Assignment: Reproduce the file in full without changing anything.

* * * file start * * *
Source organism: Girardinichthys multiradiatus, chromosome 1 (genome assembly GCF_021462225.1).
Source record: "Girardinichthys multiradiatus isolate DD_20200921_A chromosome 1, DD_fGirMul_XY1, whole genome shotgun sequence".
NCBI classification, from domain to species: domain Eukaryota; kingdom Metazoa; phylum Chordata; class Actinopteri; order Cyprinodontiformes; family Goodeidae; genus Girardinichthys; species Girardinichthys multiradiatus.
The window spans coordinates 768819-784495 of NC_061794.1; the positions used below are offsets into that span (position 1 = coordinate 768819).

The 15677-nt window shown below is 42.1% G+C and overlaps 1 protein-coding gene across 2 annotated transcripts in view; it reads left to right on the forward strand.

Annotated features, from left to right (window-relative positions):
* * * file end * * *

Source organism: Girardinichthys multiradiatus, chromosome 1 (genome assembly GCF_021462225.1).
Source record: "Girardinichthys multiradiatus isolate DD_20200921_A chromosome 1, DD_fGirMul_XY1, whole genome shotgun sequence".
NCBI classification, from domain to species: domain Eukaryota; kingdom Metazoa; phylum Chordata; class Actinopteri; order Cyprinodontiformes; family Goodeidae; genus Girardinichthys; species Girardinichthys multiradiatus.
The window spans coordinates 768819-784495 of NC_061794.1; the positions used below are offsets into that span (position 1 = coordinate 768819).

The 15677-nt window shown below is 42.1% G+C and overlaps 1 protein-coding gene across 2 annotated transcripts in view; it reads left to right on the forward strand.

Annotated features, from left to right (window-relative positions):